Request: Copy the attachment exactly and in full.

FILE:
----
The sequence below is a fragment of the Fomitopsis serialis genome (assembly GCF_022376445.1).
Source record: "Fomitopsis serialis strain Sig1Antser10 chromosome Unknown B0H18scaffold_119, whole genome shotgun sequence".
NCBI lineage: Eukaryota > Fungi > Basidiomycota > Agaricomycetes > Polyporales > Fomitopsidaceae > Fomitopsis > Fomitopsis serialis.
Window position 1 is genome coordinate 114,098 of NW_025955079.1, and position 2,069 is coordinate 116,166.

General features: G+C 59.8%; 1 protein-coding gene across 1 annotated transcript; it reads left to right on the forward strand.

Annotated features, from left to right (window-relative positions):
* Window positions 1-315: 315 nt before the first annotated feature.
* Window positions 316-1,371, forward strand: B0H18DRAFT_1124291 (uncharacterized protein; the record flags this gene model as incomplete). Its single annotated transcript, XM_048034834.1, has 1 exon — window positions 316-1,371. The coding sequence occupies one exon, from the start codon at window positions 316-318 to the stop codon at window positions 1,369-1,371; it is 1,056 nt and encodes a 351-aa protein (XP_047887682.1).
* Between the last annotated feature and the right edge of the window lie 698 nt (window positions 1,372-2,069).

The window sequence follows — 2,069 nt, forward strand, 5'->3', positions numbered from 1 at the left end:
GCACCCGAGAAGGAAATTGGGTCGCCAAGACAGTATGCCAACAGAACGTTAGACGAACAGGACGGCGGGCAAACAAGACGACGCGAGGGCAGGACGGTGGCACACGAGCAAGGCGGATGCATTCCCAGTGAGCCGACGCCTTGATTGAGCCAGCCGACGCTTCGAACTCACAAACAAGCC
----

The sequence below is a fragment of the Fomitopsis serialis genome (assembly GCF_022376445.1).
Source record: "Fomitopsis serialis strain Sig1Antser10 chromosome Unknown B0H18scaffold_119, whole genome shotgun sequence".
NCBI lineage: Eukaryota > Fungi > Basidiomycota > Agaricomycetes > Polyporales > Fomitopsidaceae > Fomitopsis > Fomitopsis serialis.
Window position 1 is genome coordinate 114,098 of NW_025955079.1, and position 2,069 is coordinate 116,166.

General features: G+C 59.8%; 1 protein-coding gene across 1 annotated transcript; it reads left to right on the forward strand.

Annotated features, from left to right (window-relative positions):
* Window positions 1-315: 315 nt before the first annotated feature.
* Window positions 316-1,371, forward strand: B0H18DRAFT_1124291 (uncharacterized protein; the record flags this gene model as incomplete). Its single annotated transcript, XM_048034834.1, has 1 exon — window positions 316-1,371. The coding sequence occupies one exon, from the start codon at window positions 316-318 to the stop codon at window positions 1,369-1,371; it is 1,056 nt and encodes a 351-aa protein (XP_047887682.1).
* Between the last annotated feature and the right edge of the window lie 698 nt (window positions 1,372-2,069).

The window sequence follows — 2,069 nt, forward strand, 5'->3', positions numbered from 1 at the left end:
GCACCCGAGAAGGAAATTGGGTCGCCAAGACAGTATGCCAACAGAACGTTAGACGAACAGGACGGCGGGCAAACAAGACGACGCGAGGGCAGGACGGTGGCACACGAGCAAGGCGGATGCATTCCCAGTGAGCCGACGCCTTGATTGAGCCAGCCGACGCTTCGAACTCACAAACAAGCC